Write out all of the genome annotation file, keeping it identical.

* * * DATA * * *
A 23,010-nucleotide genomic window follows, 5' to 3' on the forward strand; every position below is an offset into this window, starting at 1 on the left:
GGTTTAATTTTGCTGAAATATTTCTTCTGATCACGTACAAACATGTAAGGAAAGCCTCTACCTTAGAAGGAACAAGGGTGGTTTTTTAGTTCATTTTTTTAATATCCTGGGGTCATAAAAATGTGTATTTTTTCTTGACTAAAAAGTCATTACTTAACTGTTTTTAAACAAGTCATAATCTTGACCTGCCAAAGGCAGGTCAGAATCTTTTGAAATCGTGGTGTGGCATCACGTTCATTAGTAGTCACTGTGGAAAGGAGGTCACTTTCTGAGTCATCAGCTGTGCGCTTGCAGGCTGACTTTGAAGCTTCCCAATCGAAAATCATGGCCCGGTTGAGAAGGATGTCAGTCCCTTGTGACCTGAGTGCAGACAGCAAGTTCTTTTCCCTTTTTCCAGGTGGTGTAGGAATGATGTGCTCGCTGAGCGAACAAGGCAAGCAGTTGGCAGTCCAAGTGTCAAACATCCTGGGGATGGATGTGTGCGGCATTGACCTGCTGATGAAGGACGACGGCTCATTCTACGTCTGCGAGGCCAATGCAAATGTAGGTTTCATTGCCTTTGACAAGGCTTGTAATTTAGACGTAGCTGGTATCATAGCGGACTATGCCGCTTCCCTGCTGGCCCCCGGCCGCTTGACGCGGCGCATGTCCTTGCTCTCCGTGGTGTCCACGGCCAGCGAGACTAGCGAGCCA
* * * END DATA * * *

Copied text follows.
A 23,010-nucleotide genomic window follows, 5' to 3' on the forward strand; every position below is an offset into this window, starting at 1 on the left:
GGTTTAATTTTGCTGAAATATTTCTTCTGATCACGTACAAACATGTAAGGAAAGCCTCTACCTTAGAAGGAACAAGGGTGGTTTTTTAGTTCATTTTTTTAATATCCTGGGGTCATAAAAATGTGTATTTTTTCTTGACTAAAAAGTCATTACTTAACTGTTTTTAAACAAGTCATAATCTTGACCTGCCAAAGGCAGGTCAGAATCTTTTGAAATCGTGGTGTGGCATCACGTTCATTAGTAGTCACTGTGGAAAGGAGGTCACTTTCTGAGTCATCAGCTGTGCGCTTGCAGGCTGACTTTGAAGCTTCCCAATCGAAAATCATGGCCCGGTTGAGAAGGATGTCAGTCCCTTGTGACCTGAGTGCAGACAGCAAGTTCTTTTCCCTTTTTCCAGGTGGTGTAGGAATGATGTGCTCGCTGAGCGAACAAGGCAAGCAGTTGGCAGTCCAAGTGTCAAACATCCTGGGGATGGATGTGTGCGGCATTGACCTGCTGATGAAGGACGACGGCTCATTCTACGTCTGCGAGGCCAATGCAAATGTAGGTTTCATTGCCTTTGACAAGGCTTGTAATTTAGACGTAGCTGGTATCATAGCGGACTATGCCGCTTCCCTGCTGGCCCCCGGCCGCTTGACGCGGCGCATGTCCTTGCTCTCCGTGGTGTCCACGGCCAGCGAGACTAGCGAGCCA